• Nasal decongestants
  • Anti-inflammatories for pain
  • Irrigation of the nasal passages with a saline solution
  • Alternative treatment: Salt therapy

Cluster headaches

A series of short, intense headaches, usually felt behind one eye or the side of the head. These are one of the most painful types of headache, and can last from minutes to hours. They are nicknamed ‘suicide headaches’ because of their extreme intensity. Cluster headache sufferers can experience a series of attacks over a period of hours/days. These attacks, known as cluster bouts, can happen frequently over weeks/months then not occur again for years (remission). Some sufferers never get any pain-free periods and they are called chronic. Although not life-threatening, cluster headaches are still extremely painful. Statistically, men tend to suffer with this condition more than women.

What causes cluster headaches? What causes a headache of this type is still relatively unknown, but it’s suspected that they are caused by vascular/hormonal changes in the brain. Studies have also shown that this condition could be genetically inherited. In other words, if you are closely related to somebody who suffers from cluster headaches your chances of having them is increased. Cluster headaches occur on a neurological level, similar to migraine, but are more short-lived. Triggers include alcohol consumption and strong chemical smells.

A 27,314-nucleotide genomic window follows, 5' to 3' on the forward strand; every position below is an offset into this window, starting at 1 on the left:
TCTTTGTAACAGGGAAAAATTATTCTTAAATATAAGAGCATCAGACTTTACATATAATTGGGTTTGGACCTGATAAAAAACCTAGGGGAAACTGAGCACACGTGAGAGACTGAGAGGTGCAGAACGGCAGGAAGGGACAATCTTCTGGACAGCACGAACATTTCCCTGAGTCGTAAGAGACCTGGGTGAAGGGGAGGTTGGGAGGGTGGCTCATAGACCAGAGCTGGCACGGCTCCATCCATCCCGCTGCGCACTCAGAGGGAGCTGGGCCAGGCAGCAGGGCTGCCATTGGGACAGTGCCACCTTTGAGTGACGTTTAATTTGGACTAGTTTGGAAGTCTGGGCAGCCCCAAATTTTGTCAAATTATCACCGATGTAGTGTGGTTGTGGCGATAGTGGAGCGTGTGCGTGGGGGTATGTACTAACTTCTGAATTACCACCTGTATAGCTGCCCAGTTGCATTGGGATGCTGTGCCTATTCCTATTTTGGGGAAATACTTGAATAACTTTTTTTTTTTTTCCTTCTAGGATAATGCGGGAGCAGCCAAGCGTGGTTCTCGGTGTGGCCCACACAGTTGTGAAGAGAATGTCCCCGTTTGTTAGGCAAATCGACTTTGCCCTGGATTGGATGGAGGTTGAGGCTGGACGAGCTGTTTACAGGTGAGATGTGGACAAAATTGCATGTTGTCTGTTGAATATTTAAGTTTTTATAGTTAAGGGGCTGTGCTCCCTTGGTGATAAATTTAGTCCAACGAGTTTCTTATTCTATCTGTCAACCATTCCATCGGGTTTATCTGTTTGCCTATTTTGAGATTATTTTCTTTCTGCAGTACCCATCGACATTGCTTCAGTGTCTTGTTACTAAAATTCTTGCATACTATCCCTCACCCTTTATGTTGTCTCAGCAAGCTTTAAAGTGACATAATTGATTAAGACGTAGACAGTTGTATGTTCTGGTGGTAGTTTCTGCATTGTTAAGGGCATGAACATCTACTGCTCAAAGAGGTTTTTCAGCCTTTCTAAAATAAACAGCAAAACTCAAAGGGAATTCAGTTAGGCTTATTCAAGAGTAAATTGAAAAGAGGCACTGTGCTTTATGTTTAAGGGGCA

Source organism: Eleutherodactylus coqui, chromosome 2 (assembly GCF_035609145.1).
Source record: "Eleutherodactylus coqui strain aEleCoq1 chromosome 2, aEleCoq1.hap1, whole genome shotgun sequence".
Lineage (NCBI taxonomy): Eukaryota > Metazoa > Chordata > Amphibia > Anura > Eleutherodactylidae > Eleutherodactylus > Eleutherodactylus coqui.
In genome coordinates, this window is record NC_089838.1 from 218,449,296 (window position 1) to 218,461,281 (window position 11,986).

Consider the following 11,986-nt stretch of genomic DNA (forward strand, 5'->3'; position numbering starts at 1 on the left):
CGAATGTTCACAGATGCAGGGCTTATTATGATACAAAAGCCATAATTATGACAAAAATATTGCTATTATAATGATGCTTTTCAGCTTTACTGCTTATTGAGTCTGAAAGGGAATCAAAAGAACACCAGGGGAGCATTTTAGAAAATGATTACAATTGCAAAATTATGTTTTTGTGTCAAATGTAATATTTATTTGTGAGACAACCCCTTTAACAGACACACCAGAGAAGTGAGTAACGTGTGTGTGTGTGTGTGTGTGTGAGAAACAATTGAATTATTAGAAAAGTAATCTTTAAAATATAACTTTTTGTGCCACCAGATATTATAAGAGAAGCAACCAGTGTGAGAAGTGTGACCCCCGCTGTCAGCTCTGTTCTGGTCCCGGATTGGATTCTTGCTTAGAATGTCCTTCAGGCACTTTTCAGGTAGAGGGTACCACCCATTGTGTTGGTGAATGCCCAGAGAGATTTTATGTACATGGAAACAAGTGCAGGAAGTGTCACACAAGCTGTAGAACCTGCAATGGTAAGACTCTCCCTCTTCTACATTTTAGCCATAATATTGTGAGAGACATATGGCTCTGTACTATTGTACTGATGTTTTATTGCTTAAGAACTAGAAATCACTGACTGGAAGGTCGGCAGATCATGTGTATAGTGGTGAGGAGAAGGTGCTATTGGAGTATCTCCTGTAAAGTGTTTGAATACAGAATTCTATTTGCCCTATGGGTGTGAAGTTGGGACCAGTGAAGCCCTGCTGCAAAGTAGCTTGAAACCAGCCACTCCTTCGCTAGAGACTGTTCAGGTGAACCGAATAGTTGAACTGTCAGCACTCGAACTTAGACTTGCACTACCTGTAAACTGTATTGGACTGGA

• Verapamil, a calcium channel blocker is used at high dosages to prevent attacks. An ECG has to be performed before starting Verapamil and before each dosage increase.
  • Corticosteroids/antiepileptics under prescription from your GP.
  • Melatonin – 15mg daily, taken before bed.


  • Triptans: As cluster headaches are so intensely painful, abortive agents such as sumatriptan is injected or inhaled to stop the attack. This must be prescribed by a GP or neurologist.
  • Oxygen: Breathing pure oxygen during an attack can be a fast- acting form of pain relief. Again, this must be prescribed by your GP.

Where to seek help: If you suffer from cluster headaches, visit OuchUK for help, support and advice. Or call their support helpline on: 01646 651 979

If you frequently suffer from headaches, it’s always important to pinpoint the cause of these. Often, persistent headaches can be a precursor to something more serious, so seeking medical advice is always recommended. It can help to keep a ‘headache journal’ like the one below which you can bring along to show your GP.

Date Duration How it felt Suspected trigger How you treated it
31/01/14 1.5 hours Constant pain around head Work stress 2 x Aspirin

If you are a headache sufferer, I hope you found this article helpful. If you would like to leave your feedback or comments below it will be appreciated. Remember, prevention is always better than cure so it’s good to know what causes a headache. Be aware of your triggers and stay headache-free!